Wednesday, October 16, 2013


Evangelical Protestant Christian:  But what if you’re wrong?  
My Atheist Answer : 
If I am wrong and Osama Bin Laden was right, then most of the world, including you, me, the pope, Gandhi, the sweet Christian lady down the street and your pastor will be in hell together.

If I am wrong and the Catholics are right, most of the world, including you, me, Osama, Gandhi and all the Protestants and their pastors will be in hell together.
If I am wrong and the Church of Christ is right, then most of the world, including you, me, the pope, Gandhi and most Protestants will be in hell together.
If I am wrong and the Buddhist or Hindus are right, all of us will get a chance to try again.
If I am wrong and the Universalists are right, all of us, including, you, me, the pope, Osama, Stalin, the nice Christian lady down the street, will all be in heaven together. 
If I am wrong and non of the existing religions got it right, all of us will be at the mercy of whatever god exists out there that none of us ever found.
Under most scenarios, you suffer the same fate as do I and most of the world. Out of the hundreds of possibilities, the only way you don't end up with most of the world and me is if you are right.
I don't think the question you really wanted to ask was: "What if you're wrong?" What you meant to ask was: "What if I'm right?" In that case, as in most other scenarios, most of the world, including some really great, nice and wonderful people, will be in hell while you and some really nasty evil people who "repented" at the last moment, will be in heaven together. Enjoy!

Saturday, April 13, 2013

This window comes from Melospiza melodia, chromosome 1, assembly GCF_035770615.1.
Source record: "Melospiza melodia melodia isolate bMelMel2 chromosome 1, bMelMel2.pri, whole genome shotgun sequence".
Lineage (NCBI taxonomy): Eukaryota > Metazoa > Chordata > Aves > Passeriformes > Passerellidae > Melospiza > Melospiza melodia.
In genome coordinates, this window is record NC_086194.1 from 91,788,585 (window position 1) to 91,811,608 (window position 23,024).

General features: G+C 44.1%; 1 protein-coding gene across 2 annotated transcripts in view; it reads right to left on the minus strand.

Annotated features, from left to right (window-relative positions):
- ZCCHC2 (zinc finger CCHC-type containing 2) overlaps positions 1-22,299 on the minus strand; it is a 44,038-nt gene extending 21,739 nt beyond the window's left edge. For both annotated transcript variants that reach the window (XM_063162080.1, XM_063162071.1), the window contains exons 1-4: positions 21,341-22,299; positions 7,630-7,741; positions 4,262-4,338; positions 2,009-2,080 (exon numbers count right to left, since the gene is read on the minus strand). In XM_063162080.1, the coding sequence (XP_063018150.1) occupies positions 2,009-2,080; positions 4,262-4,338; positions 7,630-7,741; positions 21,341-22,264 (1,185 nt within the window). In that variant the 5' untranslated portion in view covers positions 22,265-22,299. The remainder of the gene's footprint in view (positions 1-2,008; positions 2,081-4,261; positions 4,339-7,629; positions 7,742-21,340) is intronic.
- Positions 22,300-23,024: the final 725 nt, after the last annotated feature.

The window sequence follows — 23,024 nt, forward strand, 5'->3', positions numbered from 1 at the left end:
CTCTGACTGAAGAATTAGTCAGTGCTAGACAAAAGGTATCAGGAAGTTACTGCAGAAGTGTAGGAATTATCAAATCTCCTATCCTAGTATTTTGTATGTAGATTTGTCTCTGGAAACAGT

The World Trade Center Cross Dispaly

I am a card carrying, dues paying, additional contribution giving, regular convention attending member of the American Atheists.  As you may know, that organization filed a lawsuit concerning the inclusion of the fabled "ground zero cross" as a display in the 9-11 memorial museum.  The judge issued a ruling dismissing the lawsuit on (appropriately) "Good Friday."

I am also a lawyer and have read the decision.  Having done so, I have to say that I agree with the judge, despite my membership in American Atheists and my general sympathy for its position.

As usual, the media did not get and report the key legal issues or the legally important facts. So I thought I would comment on the decision here from a legal perspective.  First, the first footnote in the opinion reveals that the attorneys for AA did not contest the factual statements of the other side.  That is the same as admitting them to be true.  Among those facts were:

The cross had been erected during the rescue efforts and was a place that rescuers    congregated during the stressful days of the rescue efforts for solace (the judge wrote “solstice”) and religious services were held there during those dark days.

The display also includes other items made out of pieces of the towers showing the

skyline of New York, the towers, a star of David, other things, and the “last beam” removed from the area, which stands far taller than the subject cross.

The First Amendment prohibits the government from establishing a religion.  But one of the specific factors that has been decided over the years of sorting out what does or does not “establish” religion pertains to museums.   If the government wants to erect a replica of a particular town as it stood in 1830, the inclusion of church is not an “establishment” of religion because it is accurately telling the story of the town at that time.  Churches were often located in, and even the cultural center of,  small towns on the “frontier.”   Recognizing that historical fact and displaying artifacts that were important to the people of that time and place is not “establishing” religion.  Nor is the building of a replica of an ancient Greek temple including the statue of the god or goddess an establishment of religion.